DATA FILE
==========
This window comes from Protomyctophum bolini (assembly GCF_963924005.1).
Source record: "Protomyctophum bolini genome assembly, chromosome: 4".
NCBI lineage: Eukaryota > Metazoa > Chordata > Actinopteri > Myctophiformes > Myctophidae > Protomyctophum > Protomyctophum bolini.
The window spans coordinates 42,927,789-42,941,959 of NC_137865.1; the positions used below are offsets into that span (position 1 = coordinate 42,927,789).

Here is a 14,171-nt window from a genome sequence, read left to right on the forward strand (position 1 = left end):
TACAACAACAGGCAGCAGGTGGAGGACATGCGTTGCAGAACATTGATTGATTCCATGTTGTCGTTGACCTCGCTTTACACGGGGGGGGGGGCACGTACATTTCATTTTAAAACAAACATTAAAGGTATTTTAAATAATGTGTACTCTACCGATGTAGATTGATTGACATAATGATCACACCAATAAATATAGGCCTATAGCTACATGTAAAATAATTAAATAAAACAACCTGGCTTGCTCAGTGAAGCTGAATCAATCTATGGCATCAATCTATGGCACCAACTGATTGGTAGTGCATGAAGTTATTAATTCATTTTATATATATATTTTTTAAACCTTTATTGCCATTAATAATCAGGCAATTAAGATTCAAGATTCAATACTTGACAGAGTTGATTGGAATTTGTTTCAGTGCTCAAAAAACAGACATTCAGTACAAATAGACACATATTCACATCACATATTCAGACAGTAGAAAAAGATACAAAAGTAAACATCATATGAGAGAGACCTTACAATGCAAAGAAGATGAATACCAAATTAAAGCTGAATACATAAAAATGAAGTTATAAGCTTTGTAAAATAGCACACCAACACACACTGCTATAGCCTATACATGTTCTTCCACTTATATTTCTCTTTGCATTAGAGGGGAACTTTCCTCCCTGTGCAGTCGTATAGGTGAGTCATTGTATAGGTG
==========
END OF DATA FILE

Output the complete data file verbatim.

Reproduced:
This window comes from Protomyctophum bolini (assembly GCF_963924005.1).
Source record: "Protomyctophum bolini genome assembly, chromosome: 4".
NCBI lineage: Eukaryota > Metazoa > Chordata > Actinopteri > Myctophiformes > Myctophidae > Protomyctophum > Protomyctophum bolini.
The window spans coordinates 42,927,789-42,941,959 of NC_137865.1; the positions used below are offsets into that span (position 1 = coordinate 42,927,789).

Here is a 14,171-nt window from a genome sequence, read left to right on the forward strand (position 1 = left end):
TACAACAACAGGCAGCAGGTGGAGGACATGCGTTGCAGAACATTGATTGATTCCATGTTGTCGTTGACCTCGCTTTACACGGGGGGGGGGGCACGTACATTTCATTTTAAAACAAACATTAAAGGTATTTTAAATAATGTGTACTCTACCGATGTAGATTGATTGACATAATGATCACACCAATAAATATAGGCCTATAGCTACATGTAAAATAATTAAATAAAACAACCTGGCTTGCTCAGTGAAGCTGAATCAATCTATGGCATCAATCTATGGCACCAACTGATTGGTAGTGCATGAAGTTATTAATTCATTTTATATATATATTTTTTAAACCTTTATTGCCATTAATAATCAGGCAATTAAGATTCAAGATTCAATACTTGACAGAGTTGATTGGAATTTGTTTCAGTGCTCAAAAAACAGACATTCAGTACAAATAGACACATATTCACATCACATATTCAGACAGTAGAAAAAGATACAAAAGTAAACATCATATGAGAGAGACCTTACAATGCAAAGAAGATGAATACCAAATTAAAGCTGAATACATAAAAATGAAGTTATAAGCTTTGTAAAATAGCACACCAACACACACTGCTATAGCCTATACATGTTCTTCCACTTATATTTCTCTTTGCATTAGAGGGGAACTTTCCTCCCTGTGCAGTCGTATAGGTGAGTCATTGTATAGGTG